1. Gain awareness and understanding of multiple community-based organizations, settings, and approaches to delivering health and health-related programming.
    2. Enhance clinical skills to address the needs of vulnerable populations
    3. Become exposed to the legislative advocacy process for health professionals and organizations.
    4. Use principles of community-academic partnership to begin considering and planning for PGY3 Community Medicine Project
  • Activities:  In addition to continuity clinic and call responsibilities, residents will attend a variety of community sites.
  • Selected readings on community oriented primary care to be completed before or during your elective.

2.  Longitudinal Community-based Project

  • This project is conducted primarily in the PGY3 year, though residents are encouraged to begin developing partnerships and ideas in the PGY2 year or earlier.
  • Rationale: The skills involved in forming or joining a community partnership, identifying areas of community need, establishing mutual goals, collaborative planning, and executing a program for the purpose of community health improvement can only be gained through experience. Because of the relational nature of community engagement, this project must be undertaken over time; a four-week elective is not conducive to developing a true partnership. This experience is designed to afford residents the opportunity to become a partner to the community and to work through a focused health improvement project together.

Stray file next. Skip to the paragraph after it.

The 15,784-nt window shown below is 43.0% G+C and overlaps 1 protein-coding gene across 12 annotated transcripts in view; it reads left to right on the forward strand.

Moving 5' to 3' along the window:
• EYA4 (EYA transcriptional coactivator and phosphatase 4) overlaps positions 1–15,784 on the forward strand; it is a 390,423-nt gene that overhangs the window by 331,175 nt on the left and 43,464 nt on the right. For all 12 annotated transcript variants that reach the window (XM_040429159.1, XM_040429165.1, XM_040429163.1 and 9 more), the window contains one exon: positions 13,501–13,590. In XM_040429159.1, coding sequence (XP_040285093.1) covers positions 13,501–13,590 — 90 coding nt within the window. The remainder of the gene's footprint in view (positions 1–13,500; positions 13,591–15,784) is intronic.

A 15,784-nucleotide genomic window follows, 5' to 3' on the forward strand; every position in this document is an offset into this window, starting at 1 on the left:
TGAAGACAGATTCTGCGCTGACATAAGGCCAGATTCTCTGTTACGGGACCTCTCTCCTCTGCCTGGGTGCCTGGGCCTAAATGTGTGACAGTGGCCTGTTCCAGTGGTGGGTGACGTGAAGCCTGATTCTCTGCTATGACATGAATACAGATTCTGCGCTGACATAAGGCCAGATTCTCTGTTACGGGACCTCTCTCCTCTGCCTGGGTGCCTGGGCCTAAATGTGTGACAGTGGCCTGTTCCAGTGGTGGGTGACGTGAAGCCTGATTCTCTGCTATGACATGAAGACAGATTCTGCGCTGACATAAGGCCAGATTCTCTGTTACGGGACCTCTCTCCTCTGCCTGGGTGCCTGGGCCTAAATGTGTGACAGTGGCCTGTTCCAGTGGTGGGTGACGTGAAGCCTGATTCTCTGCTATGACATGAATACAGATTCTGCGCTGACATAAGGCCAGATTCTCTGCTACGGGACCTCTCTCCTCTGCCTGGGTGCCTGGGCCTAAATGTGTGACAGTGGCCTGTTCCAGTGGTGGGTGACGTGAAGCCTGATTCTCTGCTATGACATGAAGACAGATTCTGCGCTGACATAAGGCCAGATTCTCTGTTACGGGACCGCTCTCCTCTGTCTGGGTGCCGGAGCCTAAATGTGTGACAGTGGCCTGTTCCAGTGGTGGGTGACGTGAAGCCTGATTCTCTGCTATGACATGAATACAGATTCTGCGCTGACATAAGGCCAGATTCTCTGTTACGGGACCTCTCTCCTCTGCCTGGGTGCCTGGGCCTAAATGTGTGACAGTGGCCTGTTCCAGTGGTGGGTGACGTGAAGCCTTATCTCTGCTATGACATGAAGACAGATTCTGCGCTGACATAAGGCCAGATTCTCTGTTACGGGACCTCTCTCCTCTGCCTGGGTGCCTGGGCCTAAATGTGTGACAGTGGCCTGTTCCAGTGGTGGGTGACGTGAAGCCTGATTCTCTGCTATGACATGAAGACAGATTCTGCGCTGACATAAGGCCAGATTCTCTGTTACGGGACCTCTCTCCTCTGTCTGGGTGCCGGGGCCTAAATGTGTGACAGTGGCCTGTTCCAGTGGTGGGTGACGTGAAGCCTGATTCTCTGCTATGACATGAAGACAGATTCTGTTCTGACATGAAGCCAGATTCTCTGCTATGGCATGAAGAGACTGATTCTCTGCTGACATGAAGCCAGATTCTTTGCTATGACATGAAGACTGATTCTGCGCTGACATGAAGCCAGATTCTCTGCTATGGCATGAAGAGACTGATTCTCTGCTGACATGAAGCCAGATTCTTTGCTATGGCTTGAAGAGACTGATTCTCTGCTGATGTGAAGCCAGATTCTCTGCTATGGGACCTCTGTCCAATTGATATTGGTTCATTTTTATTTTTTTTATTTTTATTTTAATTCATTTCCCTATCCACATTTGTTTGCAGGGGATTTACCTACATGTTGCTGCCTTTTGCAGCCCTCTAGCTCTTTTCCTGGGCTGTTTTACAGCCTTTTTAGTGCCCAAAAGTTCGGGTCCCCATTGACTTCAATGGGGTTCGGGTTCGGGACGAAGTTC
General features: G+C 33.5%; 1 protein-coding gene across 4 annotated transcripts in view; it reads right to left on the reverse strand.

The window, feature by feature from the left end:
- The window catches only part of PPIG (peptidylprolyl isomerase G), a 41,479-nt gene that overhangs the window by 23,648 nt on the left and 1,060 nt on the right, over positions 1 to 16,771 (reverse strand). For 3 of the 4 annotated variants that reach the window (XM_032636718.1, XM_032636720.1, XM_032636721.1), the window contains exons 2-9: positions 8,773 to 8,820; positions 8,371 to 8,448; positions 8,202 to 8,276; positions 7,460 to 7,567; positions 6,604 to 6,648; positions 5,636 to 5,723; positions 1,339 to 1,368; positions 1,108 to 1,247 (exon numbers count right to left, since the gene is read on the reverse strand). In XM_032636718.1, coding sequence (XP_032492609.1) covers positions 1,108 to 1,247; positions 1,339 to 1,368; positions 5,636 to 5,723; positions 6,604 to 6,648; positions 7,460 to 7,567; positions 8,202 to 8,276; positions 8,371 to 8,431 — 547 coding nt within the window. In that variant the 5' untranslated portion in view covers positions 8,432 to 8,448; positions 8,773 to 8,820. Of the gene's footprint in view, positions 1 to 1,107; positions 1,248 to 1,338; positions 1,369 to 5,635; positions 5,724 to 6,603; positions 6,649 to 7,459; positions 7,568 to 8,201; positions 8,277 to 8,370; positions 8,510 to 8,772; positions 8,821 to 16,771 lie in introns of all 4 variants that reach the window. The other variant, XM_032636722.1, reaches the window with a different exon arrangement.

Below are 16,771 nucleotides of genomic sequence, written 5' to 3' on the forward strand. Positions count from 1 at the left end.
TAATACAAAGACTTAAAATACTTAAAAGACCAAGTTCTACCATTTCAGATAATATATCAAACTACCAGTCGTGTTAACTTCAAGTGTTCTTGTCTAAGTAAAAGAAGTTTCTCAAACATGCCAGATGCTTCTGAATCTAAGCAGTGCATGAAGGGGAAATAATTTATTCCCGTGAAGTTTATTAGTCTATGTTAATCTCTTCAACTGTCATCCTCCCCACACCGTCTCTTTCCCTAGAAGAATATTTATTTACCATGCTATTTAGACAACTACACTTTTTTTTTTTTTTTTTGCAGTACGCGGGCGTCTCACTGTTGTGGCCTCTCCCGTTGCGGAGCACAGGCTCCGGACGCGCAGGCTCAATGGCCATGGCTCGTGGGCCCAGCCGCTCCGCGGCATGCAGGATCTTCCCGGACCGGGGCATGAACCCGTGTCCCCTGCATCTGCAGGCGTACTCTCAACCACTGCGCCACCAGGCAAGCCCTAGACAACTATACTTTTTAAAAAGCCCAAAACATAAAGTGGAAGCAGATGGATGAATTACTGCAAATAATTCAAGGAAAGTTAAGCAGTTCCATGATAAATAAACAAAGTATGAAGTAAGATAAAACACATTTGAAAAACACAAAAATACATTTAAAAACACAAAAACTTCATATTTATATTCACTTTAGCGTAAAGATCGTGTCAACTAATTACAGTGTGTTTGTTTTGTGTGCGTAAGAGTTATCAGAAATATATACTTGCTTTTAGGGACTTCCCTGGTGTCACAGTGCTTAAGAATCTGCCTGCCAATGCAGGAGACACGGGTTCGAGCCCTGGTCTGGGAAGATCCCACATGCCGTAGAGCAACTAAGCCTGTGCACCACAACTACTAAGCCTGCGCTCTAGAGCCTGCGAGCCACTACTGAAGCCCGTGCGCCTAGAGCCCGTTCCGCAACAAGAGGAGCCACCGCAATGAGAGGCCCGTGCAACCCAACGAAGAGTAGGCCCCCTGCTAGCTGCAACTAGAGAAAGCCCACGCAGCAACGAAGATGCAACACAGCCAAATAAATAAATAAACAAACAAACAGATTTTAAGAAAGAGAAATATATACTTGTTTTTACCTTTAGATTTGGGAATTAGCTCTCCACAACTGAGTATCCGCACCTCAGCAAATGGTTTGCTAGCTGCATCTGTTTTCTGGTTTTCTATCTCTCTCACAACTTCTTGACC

• It is recommended but not required that this project be utilized to meet residents’ scholarly project requirements.
  • Learning Objectives: By the end of this longitudinal experience, residents will be able to
    1. Use a community strengths and needs assessment to identify a focused topic area that is timely, relevant, and likely to benefit a target population within our community (SBP-3).
    2. Successfully partner and collaborate with other public health and community-based organizations (SBP-3).
    3. Utilize sound research or program design to develop and implement a study or health improvement program
    4. Use appropriate techniques to assess or analyze the results of their study or program
  • Strategies: Residents will be expected to submit a longitudinal project proposal by July of their PGY3 year. Based on the nature of the project, their proposal will include recommendations for the time needed (e.g. frequency, timing) for completion of the project and recommendations for how this time could be best “paid back” or “paid forward” during a scheduled one-month elective.